“I saw the best minds of my generation destroyed by madness,” opens Howl, that infamous sensation of a poem, from Allen Ginsberg’s first published volume. Written after the events of Kill Your Darlings, a Ginsberg-Beats origin story, that first line bears all the influence of Ginsberg’s brief studies at Columbia, prior to expulsion. Howl was dedicated to his friend Lucien Carr, charged for manslaughter against his (likely) ex-lover David Kammerer. In the movie, it’s a kick to see young Ginsberg swill booze, poetry, and mischief with William Burroughs and Jack Kerouac. But Beat rhythms are only hinted at; this isn’t a Ginsberg biopic told in his own language (for that, see 2010’s Howl). At its core, director Joe Krokidas focuses on Ginsberg’s yearning, all-encompassing friendship-cum-romance with Carr, cannily played by Dane DeHaan. His eyes restless and haunted, DeHaan gives Carr and Ginsberg’s story its soul. With his curly mop and a thicker set of glasses, Daniel Radcliffe has found the type of role that could sustain his second career. New for Radcliffe, his outer passivity suggests a deep well of conflict inside. The excellent Michael C. Hall supports as Kammerer, sensitive to his relentless pining for Carr. Underlying this triangle are the oppression of the Ivy League puritans, and later the horrific laws excusing murder against gay men and women. See this movie not for the celebrities; think of them as heartbroken men, struggling to form a new vision.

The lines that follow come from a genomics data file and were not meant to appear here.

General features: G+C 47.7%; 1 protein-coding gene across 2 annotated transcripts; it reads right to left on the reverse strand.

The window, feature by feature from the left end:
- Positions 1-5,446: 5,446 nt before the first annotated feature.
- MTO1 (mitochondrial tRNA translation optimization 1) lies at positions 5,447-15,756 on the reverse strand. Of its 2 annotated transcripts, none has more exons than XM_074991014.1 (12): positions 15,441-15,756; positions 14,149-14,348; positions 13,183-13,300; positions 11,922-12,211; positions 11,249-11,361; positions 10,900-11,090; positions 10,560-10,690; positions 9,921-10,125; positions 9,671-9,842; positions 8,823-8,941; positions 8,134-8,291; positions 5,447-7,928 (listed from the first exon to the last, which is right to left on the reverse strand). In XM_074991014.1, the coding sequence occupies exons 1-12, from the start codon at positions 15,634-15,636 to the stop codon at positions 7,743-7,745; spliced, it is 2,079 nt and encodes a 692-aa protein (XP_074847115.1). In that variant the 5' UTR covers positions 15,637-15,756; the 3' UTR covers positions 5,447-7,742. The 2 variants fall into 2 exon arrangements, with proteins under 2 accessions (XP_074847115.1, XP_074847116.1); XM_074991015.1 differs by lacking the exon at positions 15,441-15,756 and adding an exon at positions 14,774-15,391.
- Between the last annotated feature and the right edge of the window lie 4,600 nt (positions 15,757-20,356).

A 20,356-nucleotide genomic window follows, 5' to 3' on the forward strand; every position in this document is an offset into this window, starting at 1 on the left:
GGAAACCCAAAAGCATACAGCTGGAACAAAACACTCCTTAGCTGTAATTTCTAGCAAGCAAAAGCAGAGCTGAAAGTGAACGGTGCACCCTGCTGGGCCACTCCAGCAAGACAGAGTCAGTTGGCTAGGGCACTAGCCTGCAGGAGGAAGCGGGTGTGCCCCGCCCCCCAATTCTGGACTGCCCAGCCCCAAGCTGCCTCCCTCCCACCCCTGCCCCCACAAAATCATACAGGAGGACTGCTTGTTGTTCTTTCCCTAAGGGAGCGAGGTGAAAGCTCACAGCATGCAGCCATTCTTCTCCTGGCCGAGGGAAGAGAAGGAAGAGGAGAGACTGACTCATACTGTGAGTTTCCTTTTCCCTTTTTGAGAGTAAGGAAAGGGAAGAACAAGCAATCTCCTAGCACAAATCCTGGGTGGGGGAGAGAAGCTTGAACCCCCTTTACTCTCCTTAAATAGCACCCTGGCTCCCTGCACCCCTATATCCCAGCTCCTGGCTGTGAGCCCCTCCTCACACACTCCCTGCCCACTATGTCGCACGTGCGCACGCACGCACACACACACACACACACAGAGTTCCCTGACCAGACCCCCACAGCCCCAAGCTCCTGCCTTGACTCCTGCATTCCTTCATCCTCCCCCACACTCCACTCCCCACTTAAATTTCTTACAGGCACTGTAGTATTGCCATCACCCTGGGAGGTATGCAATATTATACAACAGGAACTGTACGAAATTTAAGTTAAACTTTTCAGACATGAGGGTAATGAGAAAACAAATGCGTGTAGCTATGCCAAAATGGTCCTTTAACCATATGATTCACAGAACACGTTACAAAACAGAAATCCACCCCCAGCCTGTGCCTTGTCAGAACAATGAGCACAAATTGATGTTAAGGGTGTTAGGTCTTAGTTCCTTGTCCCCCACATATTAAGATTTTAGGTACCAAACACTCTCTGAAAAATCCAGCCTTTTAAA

For Your Consideration: Dane DeHaan.